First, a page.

Looking forward to seeing the build (congratulations btw) and thanks for including us dreamers in the process! 

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17 minutes ago, Will1073 said:

Wish I could get half as much interest from my local Evolution rep(s). Then again I think the whole suit of sails for my boat comes out to the cost of adding an additional reefing point on a main of this calibre. 
 

Looking forward to seeing the build (congratulations btw) and thanks for including us dreamers in the process! 

PM sent, Shark sails matter too!

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I've been under the impression that cost was the only thing speaking against 3Di sails.

If the price is similar, and you guys don't mind my asking, what would the advantages be of the Evolution sails over 3Di?
I'm assuming the Pogo 50 sails would be less than 100% carbon, would that still yield a stiffer sail than the aramid 3Di sails? What about weight of the finished products?

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4 hours ago, Tylo said:

I've been under the impression that cost was the only thing speaking against 3Di sails.

If the price is similar, and you guys don't mind my asking, what would the advantages be of the Evolution sails over 3Di?
I'm assuming the Pogo 50 sails would be less than 100% carbon, would that still yield a stiffer sail than the aramid 3Di sails? What about weight of the finished products?

You will struggle to find any sail that is 100% carbon. Most membrane sails won’t contain a single type of fibre (unless polyester if class rules are in play as per the mini 6.50 for example)  but rather they’ll use a blend of aramids, UHMWPE and/or carbon. Weight usually gets gained when taffeta layers, reefs, full battens etc get added. For a fast cruising boat you probably won’t be needing the last 2% that some technologies can offer in terms of premium product. How well you get on with a set of sails will depend on your relationship with your sailmaker and the knowledge and time they can give you and also how well you look after your sails as even the most robust and advanced sails still need looking after

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10 hours ago, Tylo said:

I've been under the impression that cost was the only thing speaking against 3Di sails.

If the price is similar, and you guys don't mind my asking, what would the advantages be of the Evolution sails over 3Di?
I'm assuming the Pogo 50 sails would be less than 100% carbon, would that still yield a stiffer sail than the aramid 3Di sails? What about weight of the finished products?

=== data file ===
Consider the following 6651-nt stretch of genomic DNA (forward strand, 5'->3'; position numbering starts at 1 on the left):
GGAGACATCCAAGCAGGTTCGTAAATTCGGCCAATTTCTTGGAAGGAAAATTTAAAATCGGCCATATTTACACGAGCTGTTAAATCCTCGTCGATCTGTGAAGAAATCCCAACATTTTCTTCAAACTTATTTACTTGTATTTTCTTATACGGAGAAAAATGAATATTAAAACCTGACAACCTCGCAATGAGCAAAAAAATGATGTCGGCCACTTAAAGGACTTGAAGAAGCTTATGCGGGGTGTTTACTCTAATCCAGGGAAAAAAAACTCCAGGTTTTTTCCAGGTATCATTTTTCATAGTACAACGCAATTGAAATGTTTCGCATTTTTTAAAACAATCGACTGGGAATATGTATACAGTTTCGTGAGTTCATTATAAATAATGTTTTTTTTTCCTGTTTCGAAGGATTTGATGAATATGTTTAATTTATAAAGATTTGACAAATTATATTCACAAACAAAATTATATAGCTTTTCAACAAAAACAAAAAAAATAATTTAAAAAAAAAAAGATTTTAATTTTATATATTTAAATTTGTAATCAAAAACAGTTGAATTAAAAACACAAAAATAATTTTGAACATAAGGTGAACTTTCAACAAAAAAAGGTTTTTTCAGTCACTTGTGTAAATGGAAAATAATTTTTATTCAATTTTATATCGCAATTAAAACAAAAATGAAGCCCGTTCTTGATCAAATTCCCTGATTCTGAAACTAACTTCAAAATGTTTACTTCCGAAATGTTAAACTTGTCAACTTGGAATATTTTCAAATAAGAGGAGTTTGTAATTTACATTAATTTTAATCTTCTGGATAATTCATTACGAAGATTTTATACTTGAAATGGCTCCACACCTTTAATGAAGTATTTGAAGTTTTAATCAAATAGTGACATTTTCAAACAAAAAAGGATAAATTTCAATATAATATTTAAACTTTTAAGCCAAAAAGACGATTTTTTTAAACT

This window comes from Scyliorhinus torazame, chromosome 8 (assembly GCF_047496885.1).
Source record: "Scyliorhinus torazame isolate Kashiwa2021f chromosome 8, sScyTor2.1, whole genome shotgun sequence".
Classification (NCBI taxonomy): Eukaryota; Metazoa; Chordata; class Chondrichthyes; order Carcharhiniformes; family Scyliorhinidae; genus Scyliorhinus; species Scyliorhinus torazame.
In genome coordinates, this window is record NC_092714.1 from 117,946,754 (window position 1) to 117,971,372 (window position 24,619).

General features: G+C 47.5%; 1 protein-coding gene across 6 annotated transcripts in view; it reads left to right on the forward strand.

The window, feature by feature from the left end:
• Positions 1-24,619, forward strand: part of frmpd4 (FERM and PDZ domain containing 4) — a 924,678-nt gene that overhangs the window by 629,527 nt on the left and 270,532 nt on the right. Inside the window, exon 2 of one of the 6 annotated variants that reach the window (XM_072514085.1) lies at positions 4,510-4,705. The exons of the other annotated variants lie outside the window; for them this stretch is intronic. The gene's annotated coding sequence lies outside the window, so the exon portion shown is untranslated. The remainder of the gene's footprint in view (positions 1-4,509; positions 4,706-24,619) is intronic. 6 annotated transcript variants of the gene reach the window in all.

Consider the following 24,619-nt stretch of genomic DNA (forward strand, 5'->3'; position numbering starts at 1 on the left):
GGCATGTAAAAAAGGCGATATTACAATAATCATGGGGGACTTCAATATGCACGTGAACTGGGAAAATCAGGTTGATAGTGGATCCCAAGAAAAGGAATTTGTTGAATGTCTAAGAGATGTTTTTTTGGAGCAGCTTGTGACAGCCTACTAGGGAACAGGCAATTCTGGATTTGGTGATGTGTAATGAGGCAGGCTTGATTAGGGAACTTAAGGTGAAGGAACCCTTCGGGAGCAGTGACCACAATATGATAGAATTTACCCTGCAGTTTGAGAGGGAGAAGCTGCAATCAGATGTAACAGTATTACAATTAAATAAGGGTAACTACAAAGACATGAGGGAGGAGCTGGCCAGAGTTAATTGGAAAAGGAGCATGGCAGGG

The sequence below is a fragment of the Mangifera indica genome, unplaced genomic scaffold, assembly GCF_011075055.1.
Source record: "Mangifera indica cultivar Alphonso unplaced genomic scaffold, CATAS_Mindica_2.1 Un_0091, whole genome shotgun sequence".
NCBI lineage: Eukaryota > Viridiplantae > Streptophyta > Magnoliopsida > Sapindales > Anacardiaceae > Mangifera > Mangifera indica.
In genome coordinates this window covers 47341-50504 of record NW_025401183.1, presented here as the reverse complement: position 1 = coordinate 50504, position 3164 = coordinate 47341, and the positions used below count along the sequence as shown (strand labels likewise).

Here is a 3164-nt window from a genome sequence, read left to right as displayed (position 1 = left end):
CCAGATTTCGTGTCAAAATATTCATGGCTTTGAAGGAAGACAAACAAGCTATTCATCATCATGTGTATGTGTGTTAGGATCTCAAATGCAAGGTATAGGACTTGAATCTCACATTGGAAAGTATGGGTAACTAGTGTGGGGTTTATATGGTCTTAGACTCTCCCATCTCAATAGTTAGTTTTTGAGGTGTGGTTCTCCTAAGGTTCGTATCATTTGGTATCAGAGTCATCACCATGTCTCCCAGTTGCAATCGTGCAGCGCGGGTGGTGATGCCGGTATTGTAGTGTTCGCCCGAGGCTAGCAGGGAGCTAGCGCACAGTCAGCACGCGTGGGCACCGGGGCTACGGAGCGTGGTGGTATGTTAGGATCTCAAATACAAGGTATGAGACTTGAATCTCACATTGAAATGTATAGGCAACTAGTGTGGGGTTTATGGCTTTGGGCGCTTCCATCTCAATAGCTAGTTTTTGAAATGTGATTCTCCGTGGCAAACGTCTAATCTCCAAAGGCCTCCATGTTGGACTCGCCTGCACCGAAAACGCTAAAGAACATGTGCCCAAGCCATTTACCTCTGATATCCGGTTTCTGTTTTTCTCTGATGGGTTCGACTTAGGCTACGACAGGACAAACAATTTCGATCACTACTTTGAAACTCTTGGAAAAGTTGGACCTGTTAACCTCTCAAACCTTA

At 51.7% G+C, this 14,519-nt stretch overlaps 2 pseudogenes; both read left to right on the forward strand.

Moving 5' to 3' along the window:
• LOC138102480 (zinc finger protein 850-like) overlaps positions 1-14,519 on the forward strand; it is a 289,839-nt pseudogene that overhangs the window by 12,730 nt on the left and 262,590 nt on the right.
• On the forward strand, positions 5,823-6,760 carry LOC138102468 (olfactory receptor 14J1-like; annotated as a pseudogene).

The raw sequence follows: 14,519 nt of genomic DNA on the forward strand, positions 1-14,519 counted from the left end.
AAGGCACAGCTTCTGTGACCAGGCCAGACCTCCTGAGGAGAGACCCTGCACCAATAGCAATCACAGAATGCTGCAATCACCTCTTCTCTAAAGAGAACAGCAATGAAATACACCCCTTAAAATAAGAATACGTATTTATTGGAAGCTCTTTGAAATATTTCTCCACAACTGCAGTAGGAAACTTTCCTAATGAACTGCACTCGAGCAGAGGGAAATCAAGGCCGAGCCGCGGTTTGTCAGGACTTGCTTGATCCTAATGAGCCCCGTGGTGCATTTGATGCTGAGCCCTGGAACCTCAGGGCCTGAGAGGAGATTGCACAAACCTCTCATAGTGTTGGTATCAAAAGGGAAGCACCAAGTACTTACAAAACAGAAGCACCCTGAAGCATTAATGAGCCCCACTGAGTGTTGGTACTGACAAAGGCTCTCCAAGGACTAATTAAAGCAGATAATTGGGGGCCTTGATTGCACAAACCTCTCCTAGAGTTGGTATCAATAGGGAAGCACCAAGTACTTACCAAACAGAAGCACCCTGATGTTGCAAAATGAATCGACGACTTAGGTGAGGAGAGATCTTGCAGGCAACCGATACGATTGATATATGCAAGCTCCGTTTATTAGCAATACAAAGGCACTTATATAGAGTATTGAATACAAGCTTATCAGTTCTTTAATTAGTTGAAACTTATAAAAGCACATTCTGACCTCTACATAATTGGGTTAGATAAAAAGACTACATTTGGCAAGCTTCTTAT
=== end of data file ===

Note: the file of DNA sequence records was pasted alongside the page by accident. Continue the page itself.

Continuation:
Without getting too deep in the weeds I'll give you a few reasons.  The major one is the massive amount of customization we can do within a sail.  I tried to calculate the total number of different products we can build out of the plant in Auckalnd and honestly couldn't do it because of the number of different variations we can do (without even getting to DPI).  We are building every sail custom to the exact use, performance, and life expectancy that the boat needs to accomplish its goal.  For example, a main, AP jib, solent, and Storm jib/staysail for the Pogo 50 will all have slightly different fiber contents (from a 80/20 carbon aramid mix to 100% Vectran), different skins, and mix and matched skins for areas that take more abuse.  

Our lamination process has always been focused on more pressure, less glue, and a more complete curing process.  This has allowed us to make lighter sails that flex better and actually last longer.  We use this weight in two ways, one we can straight up make a lighter sail.  On some of our sails where weight is important (generally inshore buoy sails, light air sails, etc.) we can be as much as 10-15% lighter on the blank weight.  The other way we use it is to load the sail full of fiber and carbon to make it stiffer extremely stiff.  One of our Farr 40 J4's was described as a piece of steel with a pennant on it.

And again we have had zero delamination on our current technology in the last 6 years.  I do not believe that is another sailmaker who can make that claim.  And this really helps us bring the price down.  On pricing we generally find that we are either 20-30% less or providing a vastly superior sail.  In this example the pricing for a spectra cruising sail is being compared to a carbon racing structure with cruising skins. If we went carbon vs carbon its a better sail for a lot less money.